8 Best Smoked Sausage Recipes

shrimp with corn, sausage, and potatoes
shrimp with corn, sausage, and potatoes - Erin Johnson/Mashed

One of the things we like best about smoked sausage -- besides how it tastes, of course, since smoking makes almost everything taste better -- is the fact that it's fully cooked. What this means, for the indecisive shopper, is that it will last a few days longer in the fridge than raw meat, thus giving you plenty of time to decide what to do with it. Still, even smoked sausage won't last forever, so we'll help speed the decision-making process along by suggesting some of our favorite ways to use it.

These smoked sausage recipes are a fairly diverse lot. Some are made on the stovetop, and others can be cooked in one of those handy-dandy kitchen appliances that might otherwise be gathering dust. While sausage itself is the star of several dishes, in others it plays more of a supporting role to meats such as chicken and shrimp. (No amphibians, though, despite the presence of Frogmore stew on the list.)

Read more: Sausage Brands Made With The Highest & Lowest Quality Ingredients

Cajun Smoked Sausage Pasta

sausage pasta and basil leaves
sausage pasta and basil leaves - Christina Musgrave/Mashed

Cajun pasta dishes are a popular casual eatery entree and, while ours isn't specifically a copycat dish, it certainly seems like something that wouldn't be out of place on the menu at any of the ABCs (these being Applebee's, Bennigan's, and Chili's). It's pretty easy to put together, too, since all you're doing is sauteing sausage, peppers, and onions and then combining them with cooked pasta and cream cheese. The basil leaves in the picture are strictly for decorative purposes so you may feel free to leave them out.

Recipe: Cajun Smoked Sausage Pasta

Kentucky Burgoo

stew with lima beans
stew with lima beans - Erin Johnson/Mashed

Burgoo is a stew associated with the Bluegrass State, as you probably guessed from the name of the recipe. That makes it the perfect dish to eat while you watch the Kentucky Derby. This mixture of beef, chicken, sausage, and a whole bunch of vegetables would also make a great entree for any football festivities you might have in mind as it's hearty enough for cold weather. One note on the bourbon this recipe calls for: This ingredient is not typically used in burgoo, so you're not bucking tradition if you leave it out.

Recipe: Kentucky Burgoo

Instant Pot Sausage And Peppers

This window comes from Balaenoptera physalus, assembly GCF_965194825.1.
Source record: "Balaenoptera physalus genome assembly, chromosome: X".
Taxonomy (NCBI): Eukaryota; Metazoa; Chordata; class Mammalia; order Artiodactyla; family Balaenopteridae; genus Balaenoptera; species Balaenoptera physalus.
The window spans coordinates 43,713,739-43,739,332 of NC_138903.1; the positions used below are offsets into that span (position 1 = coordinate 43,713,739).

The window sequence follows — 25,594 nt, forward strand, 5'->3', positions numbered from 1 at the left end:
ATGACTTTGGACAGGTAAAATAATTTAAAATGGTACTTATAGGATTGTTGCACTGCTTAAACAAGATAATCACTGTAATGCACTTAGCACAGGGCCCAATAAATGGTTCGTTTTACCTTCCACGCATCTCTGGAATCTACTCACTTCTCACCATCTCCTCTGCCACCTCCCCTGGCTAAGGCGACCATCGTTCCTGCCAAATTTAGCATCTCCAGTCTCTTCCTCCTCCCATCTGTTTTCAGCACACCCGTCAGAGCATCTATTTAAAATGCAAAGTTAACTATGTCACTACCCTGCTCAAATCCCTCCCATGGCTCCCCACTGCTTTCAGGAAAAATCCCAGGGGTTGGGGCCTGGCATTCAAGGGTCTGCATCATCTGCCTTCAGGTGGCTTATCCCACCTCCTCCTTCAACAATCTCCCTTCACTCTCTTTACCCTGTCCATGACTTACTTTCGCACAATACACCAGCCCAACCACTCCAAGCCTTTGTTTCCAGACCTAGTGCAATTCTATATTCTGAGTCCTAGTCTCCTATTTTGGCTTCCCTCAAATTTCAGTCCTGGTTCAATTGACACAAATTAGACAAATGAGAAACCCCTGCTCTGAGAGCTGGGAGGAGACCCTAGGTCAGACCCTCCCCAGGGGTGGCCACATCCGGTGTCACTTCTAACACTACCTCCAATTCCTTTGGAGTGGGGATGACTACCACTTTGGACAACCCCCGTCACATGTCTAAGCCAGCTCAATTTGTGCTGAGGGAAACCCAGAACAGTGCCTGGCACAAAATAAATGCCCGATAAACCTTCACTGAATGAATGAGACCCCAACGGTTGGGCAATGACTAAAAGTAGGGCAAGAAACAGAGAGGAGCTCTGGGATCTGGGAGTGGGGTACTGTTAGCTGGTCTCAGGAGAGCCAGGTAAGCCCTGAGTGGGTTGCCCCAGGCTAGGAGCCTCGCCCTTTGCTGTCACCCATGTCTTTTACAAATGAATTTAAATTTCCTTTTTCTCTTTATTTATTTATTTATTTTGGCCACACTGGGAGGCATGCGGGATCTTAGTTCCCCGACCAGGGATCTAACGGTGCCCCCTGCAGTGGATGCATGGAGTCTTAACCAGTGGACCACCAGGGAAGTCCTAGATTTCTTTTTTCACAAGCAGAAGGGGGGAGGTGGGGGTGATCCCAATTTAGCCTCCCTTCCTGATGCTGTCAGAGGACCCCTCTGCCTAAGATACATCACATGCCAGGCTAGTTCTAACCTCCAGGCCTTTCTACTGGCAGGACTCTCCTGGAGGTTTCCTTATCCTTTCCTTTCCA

sausages and peppers in bowl
sausages and peppers in bowl - Kristen Carli/Mashed

Since smoked sausage, as we mentioned, is already cooked as part of the smoking process, it really doesn't matter how you heat it up. Here the sausage is sauteed in an Instant Pot along with bell peppers, onions, and canned tomatoes, and the dish cooks in just a few minutes as advertised. Of course, it would also do so in a frying pan, so you can make this recipe even if you're Instant Potless.

Recipe: Instant Pot Sausage and Peppers

Easy Slow Cooked Little Smokies

small sausages in barbecue sauce
small sausages in barbecue sauce - Hayley MacLean/Mashed

Little smokies (also lil' or lit'l, depending on the brand) are smoked sausages in their cutest form since they're bite-sized like baby carrots. While you can use them to make itty-bitty pigs in blankets, you could also go old-school with this church basement staple of smokies in a sugary sauce. Some retro recipes for the dish call for a combination of grape jelly and chili sauce, but ours uses an equally sweet mixture of barbecue sauce, ketchup, and brown sugar.

Recipe: Easy Slow Cooked Little Smokies

Quick Instant Pot Low Country Boil

shrimp, corn, sausage, and potatoes
shrimp, corn, sausage, and potatoes - Erin Johnson/Mashed

Traditionally, a Low Country boil would be, well, boiled, and most likely in a large cauldron as the dish is often made to feed a crowd. This recipe lets you cook a much smaller amount of the sausage, shrimp, potato, and corn stew. Using your Instant Pot instead of a pot on the stove lets you get some use out of that pricey appliance. Plus, you might save a few minutes cooking the potatoes as the small red-jacketed kind may take 15 to 20 minutes to boil and here they only need 10.

Recipe: Quick Instant Pot Low Country Boil

Instant Pot Shrimp Boil

hand dipping shrimp in sauce
hand dipping shrimp in sauce - Carlos Leo/Mashed

While a shrimp boil, as its name indicates, is made with shrimp, it includes several additional ingredients such as corn, potatoes, and sausage to make it more of a one-pot meal. This recipe calls for andouille sausage to add a Cajun touch, but Italian sausages may be used in Carolina-style shrimp boils. So either the mild or hot variety would make for a more than acceptable substitute.

Recipe: Instant Pot Shrimp Boil

1-Skillet Kielbasa And Potatoes

sausages and potatoes in pan
sausages and potatoes in pan - Michelle McGlinn/Tasting Table

In the U.S., we think of kielbasa as a specific type of sausage, but in Poland, the word simply translates to "sausage," so even Jimmy Dean's finest would qualify. For those of us not in central Europe, however, it's best to choose a smoked, Polish-style sausage to use in this simple, yet tasty one-pan meal flavored with caraway seeds and sauerkraut.

Recipe: 1-Skillet Kielbasa and Potatoes

Authentic Frogmore Stew

shrimp corn potatoes and lemons
shrimp corn potatoes and lemons - Jason Goldstein/Mashed

Before we feast on Frogmore stew, let's usher the elephant -- or rather, the amphibian -- out of the room: No, the dish doesn't include any of Kermit's cousins. Instead, it's simply another name for Low Country boil, which means that it's made with shrimp, sausages, corn, and potatoes. Those ingredients, plus a few seasonings and some water for cooking, are all you need to make it, although you can toss some parsley on top if you want to get fancy.

Recipe: Authentic Frogmore Stew

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